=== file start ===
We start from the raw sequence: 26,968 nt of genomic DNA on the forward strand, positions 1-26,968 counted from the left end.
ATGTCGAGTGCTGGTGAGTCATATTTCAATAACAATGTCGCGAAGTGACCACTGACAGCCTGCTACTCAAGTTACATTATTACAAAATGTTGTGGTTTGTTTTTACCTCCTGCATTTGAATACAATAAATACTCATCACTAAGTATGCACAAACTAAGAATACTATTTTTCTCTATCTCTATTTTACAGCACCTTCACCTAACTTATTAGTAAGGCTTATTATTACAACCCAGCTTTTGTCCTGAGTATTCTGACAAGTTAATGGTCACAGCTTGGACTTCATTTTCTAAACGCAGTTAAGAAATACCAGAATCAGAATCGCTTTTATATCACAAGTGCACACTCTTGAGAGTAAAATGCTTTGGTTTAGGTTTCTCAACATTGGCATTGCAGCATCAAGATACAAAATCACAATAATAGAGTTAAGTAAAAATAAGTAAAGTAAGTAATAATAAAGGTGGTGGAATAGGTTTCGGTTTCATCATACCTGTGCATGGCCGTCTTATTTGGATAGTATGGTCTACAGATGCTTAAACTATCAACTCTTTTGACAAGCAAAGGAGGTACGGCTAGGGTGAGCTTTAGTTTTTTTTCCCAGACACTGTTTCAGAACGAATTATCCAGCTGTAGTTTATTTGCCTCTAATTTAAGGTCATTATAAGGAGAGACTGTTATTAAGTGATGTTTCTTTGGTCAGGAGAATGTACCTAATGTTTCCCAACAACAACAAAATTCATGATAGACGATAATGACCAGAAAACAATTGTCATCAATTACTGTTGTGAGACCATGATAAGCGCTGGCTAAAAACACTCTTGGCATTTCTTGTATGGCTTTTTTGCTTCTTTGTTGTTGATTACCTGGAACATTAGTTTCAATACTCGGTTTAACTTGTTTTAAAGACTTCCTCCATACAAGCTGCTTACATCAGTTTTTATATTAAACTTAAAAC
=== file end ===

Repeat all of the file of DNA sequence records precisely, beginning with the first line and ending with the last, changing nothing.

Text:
We start from the raw sequence: 26,968 nt of genomic DNA on the forward strand, positions 1-26,968 counted from the left end.
ATGTCGAGTGCTGGTGAGTCATATTTCAATAACAATGTCGCGAAGTGACCACTGACAGCCTGCTACTCAAGTTACATTATTACAAAATGTTGTGGTTTGTTTTTACCTCCTGCATTTGAATACAATAAATACTCATCACTAAGTATGCACAAACTAAGAATACTATTTTTCTCTATCTCTATTTTACAGCACCTTCACCTAACTTATTAGTAAGGCTTATTATTACAACCCAGCTTTTGTCCTGAGTATTCTGACAAGTTAATGGTCACAGCTTGGACTTCATTTTCTAAACGCAGTTAAGAAATACCAGAATCAGAATCGCTTTTATATCACAAGTGCACACTCTTGAGAGTAAAATGCTTTGGTTTAGGTTTCTCAACATTGGCATTGCAGCATCAAGATACAAAATCACAATAATAGAGTTAAGTAAAAATAAGTAAAGTAAGTAATAATAAAGGTGGTGGAATAGGTTTCGGTTTCATCATACCTGTGCATGGCCGTCTTATTTGGATAGTATGGTCTACAGATGCTTAAACTATCAACTCTTTTGACAAGCAAAGGAGGTACGGCTAGGGTGAGCTTTAGTTTTTTTTCCCAGACACTGTTTCAGAACGAATTATCCAGCTGTAGTTTATTTGCCTCTAATTTAAGGTCATTATAAGGAGAGACTGTTATTAAGTGATGTTTCTTTGGTCAGGAGAATGTACCTAATGTTTCCCAACAACAACAAAATTCATGATAGACGATAATGACCAGAAAACAATTGTCATCAATTACTGTTGTGAGACCATGATAAGCGCTGGCTAAAAACACTCTTGGCATTTCTTGTATGGCTTTTTTGCTTCTTTGTTGTTGATTACCTGGAACATTAGTTTCAATACTCGGTTTAACTTGTTTTAAAGACTTCCTCCATACAAGCTGCTTACATCAGTTTTTATATTAAACTTAAAAC